Anyone who has prolonged contact with the elementary set, knows: kids are compact, opinionated powerhouses of wisdom.
They know who they are, even as they grow. They are headstrong, yet willing to learn. They flirt with pushy, but (almost) never take “no” for an answer. At least, not the first no.
They learn from us. And, we learn from them.
So, I thought I’d have a little fun with this post: Inspired by my own little person – and all the lessons he has taught me, over the years – I thought I’d share just a few of the many insights he’s provided into effective communication, human psychology, and the power of giving it your best shot.
From the importance of “no!” to the power of “why?”, here’s my take on a few lessons the world’s youngest residents can teach us about successful hotel copywriting and travel marketing.
- Lesson #1: Always Ask Why
- Lesson #2: Avoid the Passive Voice
- Lesson #3: Don’t Obsess Over Perfect Grammar
- Lesson #4: Why So Serious?
- Lesson #5: Learn From Those Who Know
- Lesson #6: Be Your Best Self
- Lesson #7: Embrace Your Inner Skeptic
- Lesson #8: Throw Yourself Into It
- Lesson #9: Provide an Incentive
- Lesson #10: Practice, Practice, Practice
- Lesson #11: Keep it Simple
- Lesson #12: Don’t Be Pushy
- Lesson #13: Challenge Your Assumptions
- Lesson #14: Go for the Ask
Lesson #1: Always Ask Why?
Kids are great at asking questions. Most famously, “why?”
Why, indeed. Why? is a core element of great travel and hotel copywriting: If you can’t answer why, then you need to go back to the drawing board.
Here’s why (see what I did there?): Hotel copywriting is writing with purpose. You have a goal in mind (or, you should), whether it’s to woo travelers or to get them to hit that Book Now button.
So, before you write a piece of copy, first consider its goal: What purpose does this copy serve? In other words, why are you writing it? This goal informs that specific piece of travel or hotel copywriting.
For example, the goal of your homepage is (probably) not to make an immediate sale, but rather to introduce travelers to your hotel and destination. Therefore, as you write your hotel’s homepage, do it in a way that leads travelers down a logical path: see our rooms, get to know our destination, see what makes us different from the next guy. Know your copy goal, and you’ll know what to write.
Bottom line: Before you dive into the what or the how or the when, always ask yourself, “why?” And then, answer that why, before you move on to the actual copywriting.
Lesson #2: Avoid the Passive Voice
I know – this one’s a little esoteric. But, bear with me.
A 5-year-old probably can’t define the term “passive voice,” but I can (almost) guarantee she doesn’t use it. Think about it: When was the last time you heard a kid say, “my toy was stolen by John!” Nope – kids get straight to the point: “John stole my toy!”
Powerful travel copywriting is all about being straightforward, concise and clear. More specifically, the active voice paints a more vibrant mental image – and is, therefore, a huge benefit to your hotel copywriting. Consider this:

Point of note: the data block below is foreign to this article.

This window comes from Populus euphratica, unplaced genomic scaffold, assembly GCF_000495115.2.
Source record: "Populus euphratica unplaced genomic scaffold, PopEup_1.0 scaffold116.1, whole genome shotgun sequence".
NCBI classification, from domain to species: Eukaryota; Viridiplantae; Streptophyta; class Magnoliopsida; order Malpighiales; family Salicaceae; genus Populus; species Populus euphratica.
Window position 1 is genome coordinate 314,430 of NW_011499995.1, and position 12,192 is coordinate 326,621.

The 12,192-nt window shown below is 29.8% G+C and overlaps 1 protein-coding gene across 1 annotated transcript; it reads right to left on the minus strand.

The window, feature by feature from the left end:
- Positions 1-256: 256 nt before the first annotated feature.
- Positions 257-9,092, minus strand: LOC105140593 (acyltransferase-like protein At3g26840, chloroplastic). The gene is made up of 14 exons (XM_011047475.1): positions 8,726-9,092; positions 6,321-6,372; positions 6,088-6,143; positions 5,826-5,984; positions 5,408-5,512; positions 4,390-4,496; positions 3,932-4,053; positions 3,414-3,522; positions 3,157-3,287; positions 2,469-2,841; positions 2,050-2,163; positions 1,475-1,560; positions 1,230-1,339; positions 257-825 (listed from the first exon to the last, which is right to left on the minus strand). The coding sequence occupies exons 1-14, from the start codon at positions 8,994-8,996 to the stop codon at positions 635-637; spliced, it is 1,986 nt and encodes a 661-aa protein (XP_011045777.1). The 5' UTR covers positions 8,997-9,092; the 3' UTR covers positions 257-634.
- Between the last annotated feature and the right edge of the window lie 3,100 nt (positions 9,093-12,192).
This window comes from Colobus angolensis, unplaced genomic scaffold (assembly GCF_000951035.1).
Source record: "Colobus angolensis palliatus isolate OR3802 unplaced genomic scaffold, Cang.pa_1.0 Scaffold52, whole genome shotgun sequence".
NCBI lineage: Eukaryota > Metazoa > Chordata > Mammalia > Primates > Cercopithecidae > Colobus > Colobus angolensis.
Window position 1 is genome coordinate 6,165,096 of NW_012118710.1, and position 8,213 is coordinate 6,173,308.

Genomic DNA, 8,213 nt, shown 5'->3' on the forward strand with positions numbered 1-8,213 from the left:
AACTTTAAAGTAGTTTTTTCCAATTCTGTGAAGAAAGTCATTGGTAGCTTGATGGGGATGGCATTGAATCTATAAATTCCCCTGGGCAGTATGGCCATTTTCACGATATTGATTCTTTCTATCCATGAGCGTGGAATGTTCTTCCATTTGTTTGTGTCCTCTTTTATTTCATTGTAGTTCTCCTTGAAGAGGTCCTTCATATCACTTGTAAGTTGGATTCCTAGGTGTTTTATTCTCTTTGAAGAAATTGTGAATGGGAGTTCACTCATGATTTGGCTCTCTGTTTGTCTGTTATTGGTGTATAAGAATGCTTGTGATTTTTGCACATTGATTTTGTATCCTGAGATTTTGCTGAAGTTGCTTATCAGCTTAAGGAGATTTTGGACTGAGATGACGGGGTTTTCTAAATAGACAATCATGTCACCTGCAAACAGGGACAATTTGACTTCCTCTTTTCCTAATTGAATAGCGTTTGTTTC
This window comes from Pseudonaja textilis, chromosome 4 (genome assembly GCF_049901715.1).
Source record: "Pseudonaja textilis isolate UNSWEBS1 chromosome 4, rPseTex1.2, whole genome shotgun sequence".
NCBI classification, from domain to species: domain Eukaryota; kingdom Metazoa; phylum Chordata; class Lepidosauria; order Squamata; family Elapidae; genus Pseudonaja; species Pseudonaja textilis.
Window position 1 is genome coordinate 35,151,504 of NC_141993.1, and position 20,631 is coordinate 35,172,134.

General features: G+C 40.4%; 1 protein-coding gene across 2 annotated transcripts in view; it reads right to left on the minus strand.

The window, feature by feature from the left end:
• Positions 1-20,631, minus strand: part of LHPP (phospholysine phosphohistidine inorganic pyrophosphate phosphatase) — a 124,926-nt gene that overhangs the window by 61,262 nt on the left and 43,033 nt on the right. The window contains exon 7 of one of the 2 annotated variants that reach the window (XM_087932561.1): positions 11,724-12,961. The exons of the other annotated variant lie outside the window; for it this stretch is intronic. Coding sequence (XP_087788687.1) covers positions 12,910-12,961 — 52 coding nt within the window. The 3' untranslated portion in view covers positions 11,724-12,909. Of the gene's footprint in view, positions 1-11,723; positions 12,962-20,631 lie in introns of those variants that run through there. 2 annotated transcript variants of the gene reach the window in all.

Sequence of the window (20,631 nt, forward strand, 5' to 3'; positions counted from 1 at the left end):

“Wildebeests, by the millions, storm over the Serengeti – and the deep, bone-rattling rumble of six million hooves reverberates through your safari seat to imprint upon your soul. Long dreamed, the moment is finally here.“
“The Serengeti is covered in a storm of wildebeests, by the millions – your seat is reverberating with the deep, bone-rattling rumble of six million hooves, a feeling that will be imprinted on your soul. This moment was long dreamed of by you and now, it’s finally here.”
Which has more power? The first – the active voice. Not only is it more concise, but its active verbs also prod your imagination into multi-faceted, sensorial mental imagery. So, whenever and wherever possible, use the active voice. (Side note: The passive voice does have its place.)
Bottom line: If you don’t know whether to choose active or passive voice, read them both aloud and see which is more powerful. You’ll make the right choice. And, that’s always better than the right choice being made by you. [Wink, wink]
Lesson #3: Don’t Obsess Over Perfect Grammar
Look. I’m not saying that good grammar isn’t important. (It is.) What I am saying is that perfect is the enemy of good enough.
Kids aren’t afraid to make mistakes. They say things like “I goed” instead of “I went,” or “I won you” instead of “I beat you.”
You shouldn’t be afraid of mistakes, either. Trial and error is how we, as humans, learn. The more you practice good writing, the better you’ll get at it.
Here’s a hotel copywriting secret: My first drafts aren’t perfect. I have typos. Sometimes, my written, rewritten, and rewritten again sentences get their subjects and verbs mixed up. My keyboard has a sticky n. But, I write anyway. Power through. Because, hammering out that first draft is good enough.
Bottom line: Do as kids do: Go for it. Perfect grammar is for your final draft.
Lesson #4: Why So Serious?
The professional world is not as serious as it once was.
Take this post, for instance. A mere 20 years ago, it would have been more Strunk & White than conversational. But today, in 2019, I can write like I speak. I can have a personality. I can sound like a real person, instead of a perfectly buttoned-up robot.
Kids know that serious often equates to boring. That’s why we always try to “make learning fun!” It’s basic human psychology: If something is fun, we’re more willing to engage.
Humans, even of the adult variety, crave emotional involvement. We want to personally identify with what we read. Especially when it comes to travel. Travel is something we look forward to. It’s something we enjoy. It’s something we can’t wait to do.
That’s why your travel or hotel copywriting should never be boring. Your room descriptions shouldn’t taste stale. Your destination descriptions shouldn’t fall flat. Even when you’re targeting the more serious business travel crowd, your copywriting should be vibrant and sensorial, conversational and emotionally relevant.